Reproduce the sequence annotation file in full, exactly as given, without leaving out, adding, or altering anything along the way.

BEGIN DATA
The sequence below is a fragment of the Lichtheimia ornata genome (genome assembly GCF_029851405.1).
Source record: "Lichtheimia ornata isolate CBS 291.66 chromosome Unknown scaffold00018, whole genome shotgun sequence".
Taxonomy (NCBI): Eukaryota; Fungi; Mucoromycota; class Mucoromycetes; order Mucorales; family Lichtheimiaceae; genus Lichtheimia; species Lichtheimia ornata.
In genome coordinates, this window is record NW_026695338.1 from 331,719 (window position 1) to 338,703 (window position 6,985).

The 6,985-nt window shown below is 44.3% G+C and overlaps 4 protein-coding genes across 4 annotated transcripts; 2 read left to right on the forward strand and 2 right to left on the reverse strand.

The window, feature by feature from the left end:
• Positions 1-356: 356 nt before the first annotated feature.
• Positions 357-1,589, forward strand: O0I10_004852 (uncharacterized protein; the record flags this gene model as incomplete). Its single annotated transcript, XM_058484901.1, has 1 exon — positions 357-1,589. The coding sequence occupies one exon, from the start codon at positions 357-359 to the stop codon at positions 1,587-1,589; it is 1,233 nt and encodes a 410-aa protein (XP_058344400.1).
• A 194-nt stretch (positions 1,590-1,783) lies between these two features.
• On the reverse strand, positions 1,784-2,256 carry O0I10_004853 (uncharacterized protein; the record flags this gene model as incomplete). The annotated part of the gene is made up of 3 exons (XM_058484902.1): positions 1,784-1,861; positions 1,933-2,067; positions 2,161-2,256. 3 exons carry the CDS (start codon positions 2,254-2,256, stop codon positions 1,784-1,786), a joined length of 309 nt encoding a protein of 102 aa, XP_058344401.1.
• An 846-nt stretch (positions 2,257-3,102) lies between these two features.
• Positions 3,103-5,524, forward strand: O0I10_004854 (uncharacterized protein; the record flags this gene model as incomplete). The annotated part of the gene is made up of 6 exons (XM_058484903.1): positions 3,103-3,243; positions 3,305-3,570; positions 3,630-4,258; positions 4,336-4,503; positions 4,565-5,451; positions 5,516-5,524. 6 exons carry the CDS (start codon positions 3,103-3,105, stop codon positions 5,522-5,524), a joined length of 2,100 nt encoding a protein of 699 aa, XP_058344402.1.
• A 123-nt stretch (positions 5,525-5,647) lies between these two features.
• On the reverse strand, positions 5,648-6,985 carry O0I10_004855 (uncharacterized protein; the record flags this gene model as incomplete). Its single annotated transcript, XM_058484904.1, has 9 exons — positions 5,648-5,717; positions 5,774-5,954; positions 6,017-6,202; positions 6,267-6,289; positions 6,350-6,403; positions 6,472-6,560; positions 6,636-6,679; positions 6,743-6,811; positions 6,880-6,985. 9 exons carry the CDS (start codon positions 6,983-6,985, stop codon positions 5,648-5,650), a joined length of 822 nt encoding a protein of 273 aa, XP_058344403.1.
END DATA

The sequence below is a fragment of the Lichtheimia ornata genome (genome assembly GCF_029851405.1).
Source record: "Lichtheimia ornata isolate CBS 291.66 chromosome Unknown scaffold00018, whole genome shotgun sequence".
Taxonomy (NCBI): Eukaryota; Fungi; Mucoromycota; class Mucoromycetes; order Mucorales; family Lichtheimiaceae; genus Lichtheimia; species Lichtheimia ornata.
In genome coordinates, this window is record NW_026695338.1 from 331,719 (window position 1) to 338,703 (window position 6,985).

The 6,985-nt window shown below is 44.3% G+C and overlaps 4 protein-coding genes across 4 annotated transcripts; 2 read left to right on the forward strand and 2 right to left on the reverse strand.

The window, feature by feature from the left end:
• Positions 1-356: 356 nt before the first annotated feature.
• Positions 357-1,589, forward strand: O0I10_004852 (uncharacterized protein; the record flags this gene model as incomplete). Its single annotated transcript, XM_058484901.1, has 1 exon — positions 357-1,589. The coding sequence occupies one exon, from the start codon at positions 357-359 to the stop codon at positions 1,587-1,589; it is 1,233 nt and encodes a 410-aa protein (XP_058344400.1).
• A 194-nt stretch (positions 1,590-1,783) lies between these two features.
• On the reverse strand, positions 1,784-2,256 carry O0I10_004853 (uncharacterized protein; the record flags this gene model as incomplete). The annotated part of the gene is made up of 3 exons (XM_058484902.1): positions 1,784-1,861; positions 1,933-2,067; positions 2,161-2,256. 3 exons carry the CDS (start codon positions 2,254-2,256, stop codon positions 1,784-1,786), a joined length of 309 nt encoding a protein of 102 aa, XP_058344401.1.
• An 846-nt stretch (positions 2,257-3,102) lies between these two features.
• Positions 3,103-5,524, forward strand: O0I10_004854 (uncharacterized protein; the record flags this gene model as incomplete). The annotated part of the gene is made up of 6 exons (XM_058484903.1): positions 3,103-3,243; positions 3,305-3,570; positions 3,630-4,258; positions 4,336-4,503; positions 4,565-5,451; positions 5,516-5,524. 6 exons carry the CDS (start codon positions 3,103-3,105, stop codon positions 5,522-5,524), a joined length of 2,100 nt encoding a protein of 699 aa, XP_058344402.1.
• A 123-nt stretch (positions 5,525-5,647) lies between these two features.
• On the reverse strand, positions 5,648-6,985 carry O0I10_004855 (uncharacterized protein; the record flags this gene model as incomplete). Its single annotated transcript, XM_058484904.1, has 9 exons — positions 5,648-5,717; positions 5,774-5,954; positions 6,017-6,202; positions 6,267-6,289; positions 6,350-6,403; positions 6,472-6,560; positions 6,636-6,679; positions 6,743-6,811; positions 6,880-6,985. 9 exons carry the CDS (start codon positions 6,983-6,985, stop codon positions 5,648-5,650), a joined length of 822 nt encoding a protein of 273 aa, XP_058344403.1.